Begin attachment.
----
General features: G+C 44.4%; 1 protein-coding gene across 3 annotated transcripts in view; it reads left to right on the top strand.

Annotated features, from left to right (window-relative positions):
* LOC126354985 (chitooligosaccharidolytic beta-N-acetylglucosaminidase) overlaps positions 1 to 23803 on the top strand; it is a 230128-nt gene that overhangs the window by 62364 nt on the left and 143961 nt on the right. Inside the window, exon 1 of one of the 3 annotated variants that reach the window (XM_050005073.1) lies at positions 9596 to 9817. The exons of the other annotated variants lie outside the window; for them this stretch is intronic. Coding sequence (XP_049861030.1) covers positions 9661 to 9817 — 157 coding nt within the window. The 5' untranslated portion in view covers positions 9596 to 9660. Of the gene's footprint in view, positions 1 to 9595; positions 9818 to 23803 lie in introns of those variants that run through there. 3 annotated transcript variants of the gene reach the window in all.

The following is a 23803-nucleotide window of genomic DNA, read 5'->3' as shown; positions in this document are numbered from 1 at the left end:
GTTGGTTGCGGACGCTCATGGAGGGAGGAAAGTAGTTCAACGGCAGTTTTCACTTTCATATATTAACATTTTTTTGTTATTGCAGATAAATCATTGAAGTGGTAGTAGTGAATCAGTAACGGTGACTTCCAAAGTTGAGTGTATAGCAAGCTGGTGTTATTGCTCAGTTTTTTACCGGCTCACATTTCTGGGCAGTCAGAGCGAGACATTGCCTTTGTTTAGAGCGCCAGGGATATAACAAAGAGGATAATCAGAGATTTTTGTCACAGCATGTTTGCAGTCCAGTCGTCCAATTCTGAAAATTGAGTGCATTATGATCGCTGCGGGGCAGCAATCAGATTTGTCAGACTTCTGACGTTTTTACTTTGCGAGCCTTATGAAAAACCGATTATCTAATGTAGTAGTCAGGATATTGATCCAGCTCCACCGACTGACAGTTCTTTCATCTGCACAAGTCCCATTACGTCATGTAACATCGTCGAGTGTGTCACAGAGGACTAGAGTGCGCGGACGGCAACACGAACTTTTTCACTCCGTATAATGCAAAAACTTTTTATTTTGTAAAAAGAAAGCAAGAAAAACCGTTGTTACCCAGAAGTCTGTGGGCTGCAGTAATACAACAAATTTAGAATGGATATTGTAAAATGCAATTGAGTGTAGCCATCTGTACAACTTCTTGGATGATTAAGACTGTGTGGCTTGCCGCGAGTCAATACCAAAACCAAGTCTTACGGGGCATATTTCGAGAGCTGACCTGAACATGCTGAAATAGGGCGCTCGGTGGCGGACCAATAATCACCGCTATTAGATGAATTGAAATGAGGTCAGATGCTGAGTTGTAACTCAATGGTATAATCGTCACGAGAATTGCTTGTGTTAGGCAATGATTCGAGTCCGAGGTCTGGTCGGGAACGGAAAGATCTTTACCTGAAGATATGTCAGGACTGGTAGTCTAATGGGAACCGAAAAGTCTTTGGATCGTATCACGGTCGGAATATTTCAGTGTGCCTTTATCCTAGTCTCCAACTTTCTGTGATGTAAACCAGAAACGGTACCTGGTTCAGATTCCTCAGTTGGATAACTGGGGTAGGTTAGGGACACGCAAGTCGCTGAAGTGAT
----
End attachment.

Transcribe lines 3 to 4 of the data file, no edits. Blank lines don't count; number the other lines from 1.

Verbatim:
* LOC126354985 (chitooligosaccharidolytic beta-N-acetylglucosaminidase) overlaps positions 1 to 23803 on the top strand; it is a 230128-nt gene that overhangs the window by 62364 nt on the left and 143961 nt on the right. Inside the window, exon 1 of one of the 3 annotated variants that reach the window (XM_050005073.1) lies at positions 9596 to 9817. The exons of the other annotated variants lie outside the window; for them this stretch is intronic. Coding sequence (XP_049861030.1) covers positions 9661 to 9817 — 157 coding nt within the window. The 5' untranslated portion in view covers positions 9596 to 9660. Of the gene's footprint in view, positions 1 to 9595; positions 9818 to 23803 lie in introns of those variants that run through there. 3 annotated transcript variants of the gene reach the window in all.

The following is a 23803-nucleotide window of genomic DNA, read 5'->3' as shown; positions in this document are numbered from 1 at the left end: